The iPhone 6s is noticeably more compact than its phablet counterpart
Apple's put a lot of work into the 6s's camera, fitting it with a larger 12-megapixel sensor this time instead of sticking with the 6's eight-megapixel sensor. This increases the amount of detail present, but its lack of optical image stabilisation means its low light performance isn’t a match for the 6s Plus.
In bright light, it's a much closer run contest, as Apple's managed to improve the camera's overall contrast and colour accuracy without dramatically increasing noise levels. Photos can still look a touch over-processed in places, but the added sharpness is a welcome change from the excessive smoothing found on its Android rivals.
Another new feature for the iPhone 6s is Live Photos. This rather gimmicky mode records 1.5 seconds of video footage before and after you press the shutter button, creating a short GIF-like video. It's fun in theory, but less useful in practice, as the low 15fps frame rate isn't a good match for moving targets and the lack of visual feedback when it's active makes it difficult to frame shots well and know what you've actually captured.
They also take up twice as much space as a standard photo, creating a deadly combination for those who opt for the cheapest 16GB variant 6s. 16GB just isn’t offer enough room for a flagship smartphone, and Live Photos presents yet another reason to opt for the 64GB model, the next one up in terms of price, as you can’t add more storage later.
Performance and battery life
The only downside is that all this extra power comes at the cost of battery life. In our continuous video playback test, the 6s lasted 11h 18m with the screen set to 170cd/m2, which is almost two hours behind the iPhone 6 when tested under the same conditions. This should still be just about enough to last a full day for light users, but if you're already underwhelmed with your iPhone's battery life, then the 6s won't be any better.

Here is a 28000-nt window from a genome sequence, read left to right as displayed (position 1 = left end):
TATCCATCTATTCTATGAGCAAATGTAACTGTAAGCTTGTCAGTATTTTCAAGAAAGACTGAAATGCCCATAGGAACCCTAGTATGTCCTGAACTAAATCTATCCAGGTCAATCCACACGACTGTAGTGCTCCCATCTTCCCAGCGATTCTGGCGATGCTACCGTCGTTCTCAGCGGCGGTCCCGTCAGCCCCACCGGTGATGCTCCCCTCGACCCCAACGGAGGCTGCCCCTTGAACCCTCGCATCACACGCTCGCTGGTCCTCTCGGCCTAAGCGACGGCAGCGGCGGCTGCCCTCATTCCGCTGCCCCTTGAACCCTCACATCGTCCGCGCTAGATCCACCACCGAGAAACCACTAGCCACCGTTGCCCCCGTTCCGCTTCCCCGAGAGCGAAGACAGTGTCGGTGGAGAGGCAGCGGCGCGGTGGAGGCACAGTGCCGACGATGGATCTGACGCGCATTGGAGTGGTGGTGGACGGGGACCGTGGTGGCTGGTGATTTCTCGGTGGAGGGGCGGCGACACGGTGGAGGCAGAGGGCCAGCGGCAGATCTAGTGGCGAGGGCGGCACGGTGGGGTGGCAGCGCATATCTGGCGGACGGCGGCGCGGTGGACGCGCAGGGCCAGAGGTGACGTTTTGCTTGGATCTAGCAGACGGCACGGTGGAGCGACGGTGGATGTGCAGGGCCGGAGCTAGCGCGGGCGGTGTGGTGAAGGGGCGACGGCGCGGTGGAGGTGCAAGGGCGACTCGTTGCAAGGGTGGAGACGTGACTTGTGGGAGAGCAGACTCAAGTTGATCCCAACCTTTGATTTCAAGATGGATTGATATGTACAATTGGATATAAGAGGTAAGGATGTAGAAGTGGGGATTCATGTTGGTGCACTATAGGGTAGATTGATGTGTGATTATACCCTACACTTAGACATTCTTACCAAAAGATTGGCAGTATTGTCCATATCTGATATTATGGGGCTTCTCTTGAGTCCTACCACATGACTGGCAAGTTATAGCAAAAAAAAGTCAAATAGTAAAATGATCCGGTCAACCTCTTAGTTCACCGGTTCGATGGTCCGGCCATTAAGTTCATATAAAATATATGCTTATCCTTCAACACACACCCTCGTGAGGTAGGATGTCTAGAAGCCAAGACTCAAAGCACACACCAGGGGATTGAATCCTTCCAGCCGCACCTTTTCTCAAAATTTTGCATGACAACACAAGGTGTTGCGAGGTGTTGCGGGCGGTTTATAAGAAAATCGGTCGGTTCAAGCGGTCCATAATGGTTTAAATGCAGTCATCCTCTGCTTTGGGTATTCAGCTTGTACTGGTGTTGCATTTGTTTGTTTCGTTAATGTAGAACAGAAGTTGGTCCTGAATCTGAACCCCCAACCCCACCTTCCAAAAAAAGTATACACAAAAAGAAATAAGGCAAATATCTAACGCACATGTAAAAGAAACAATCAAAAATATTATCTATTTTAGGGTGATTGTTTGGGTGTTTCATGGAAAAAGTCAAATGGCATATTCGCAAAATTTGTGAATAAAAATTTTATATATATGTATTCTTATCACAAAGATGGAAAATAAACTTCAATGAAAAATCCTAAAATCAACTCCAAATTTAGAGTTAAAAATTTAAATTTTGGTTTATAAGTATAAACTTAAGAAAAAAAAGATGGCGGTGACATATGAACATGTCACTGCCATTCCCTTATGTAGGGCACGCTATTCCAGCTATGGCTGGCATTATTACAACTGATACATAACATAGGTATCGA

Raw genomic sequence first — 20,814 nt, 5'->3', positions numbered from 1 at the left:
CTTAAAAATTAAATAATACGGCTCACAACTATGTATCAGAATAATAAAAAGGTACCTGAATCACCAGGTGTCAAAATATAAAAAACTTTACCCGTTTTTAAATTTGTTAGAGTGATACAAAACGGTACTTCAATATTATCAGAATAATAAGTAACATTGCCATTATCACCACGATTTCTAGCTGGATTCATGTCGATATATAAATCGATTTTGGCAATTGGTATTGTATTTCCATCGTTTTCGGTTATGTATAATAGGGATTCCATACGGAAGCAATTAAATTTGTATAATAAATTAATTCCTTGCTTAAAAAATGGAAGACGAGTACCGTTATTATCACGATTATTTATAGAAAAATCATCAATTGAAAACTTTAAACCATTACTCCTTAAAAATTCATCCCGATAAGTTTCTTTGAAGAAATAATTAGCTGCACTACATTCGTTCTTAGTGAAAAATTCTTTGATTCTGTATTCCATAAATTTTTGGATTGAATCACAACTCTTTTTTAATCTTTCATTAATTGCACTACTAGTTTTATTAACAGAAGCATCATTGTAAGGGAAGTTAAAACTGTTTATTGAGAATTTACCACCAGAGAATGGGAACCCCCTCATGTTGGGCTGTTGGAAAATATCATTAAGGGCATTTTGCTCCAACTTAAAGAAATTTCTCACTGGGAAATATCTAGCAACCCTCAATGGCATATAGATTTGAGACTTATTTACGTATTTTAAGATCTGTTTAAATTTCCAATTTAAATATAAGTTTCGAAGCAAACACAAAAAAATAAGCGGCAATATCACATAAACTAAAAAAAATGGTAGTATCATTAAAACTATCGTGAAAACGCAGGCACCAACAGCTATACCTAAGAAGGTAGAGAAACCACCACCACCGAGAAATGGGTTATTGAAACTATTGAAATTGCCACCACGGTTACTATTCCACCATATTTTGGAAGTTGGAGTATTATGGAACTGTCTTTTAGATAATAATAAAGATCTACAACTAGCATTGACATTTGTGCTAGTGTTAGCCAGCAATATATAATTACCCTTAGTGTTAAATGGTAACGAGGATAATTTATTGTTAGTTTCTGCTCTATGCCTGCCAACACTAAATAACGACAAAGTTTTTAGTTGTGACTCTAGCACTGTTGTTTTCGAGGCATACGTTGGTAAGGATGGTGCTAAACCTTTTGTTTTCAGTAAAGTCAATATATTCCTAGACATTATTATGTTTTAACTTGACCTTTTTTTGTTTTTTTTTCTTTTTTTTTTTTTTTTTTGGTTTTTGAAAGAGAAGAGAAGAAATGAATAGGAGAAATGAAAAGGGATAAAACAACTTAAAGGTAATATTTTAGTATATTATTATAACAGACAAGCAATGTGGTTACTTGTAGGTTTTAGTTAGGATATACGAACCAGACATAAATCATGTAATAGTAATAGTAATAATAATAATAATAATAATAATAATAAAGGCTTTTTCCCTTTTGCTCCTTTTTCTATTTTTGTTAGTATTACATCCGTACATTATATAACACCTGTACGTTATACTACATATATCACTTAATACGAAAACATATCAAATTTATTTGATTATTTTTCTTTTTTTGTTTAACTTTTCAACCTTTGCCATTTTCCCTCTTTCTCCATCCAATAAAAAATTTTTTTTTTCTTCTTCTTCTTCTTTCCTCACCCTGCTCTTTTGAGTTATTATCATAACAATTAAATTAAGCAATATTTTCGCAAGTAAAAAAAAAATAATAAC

Taken as a whole, the iPhone 6s offers plenty of advantages over the plain old 6. 3D Touch is a genuine time-saver and the improved camera and performance give it the slick, modern feel we've come to expect from Apple flagships. The phone's reduced battery life is our only major complaint, and it's here where the temptation of switching to Android, or even opting for the still-available iPhone 6, starts to become a lot more attractive. The base 16GB model also continues to be very restrictive in our eyes, particularly when you take into account the added pressure from iOS 9's bulky Live Photos.
Still, look past its slightly diminished battery life and the iPhone 6s continues to be one of the best smartphones you can buy today. If you have big hands then the 6s Plus is the better all-round package, but the iPhone 6s is a great alternative for those who don't want the extra hassle of using a phablet.
OS: iOS 9 (preloaded)
Display: 4.7in, 1334 x 750 (326ppi)
Processor: 1.8GHz Apple A9 dual-core 64-bit + M9 co-processor
Biometrics: Touch ID fingerprint sensor
Camera: 12-megapixel with autofocus, flash, five-megapixel front-facing
Connectivity: Wi-Fi: 802.11 a/b/g/n/ac, Bluetooth 4.2, NFC, 4G, GPS/GLONASS
Ports: Lightning connector
Dimensions: 138 x 67 x 7 mm (WxDxH)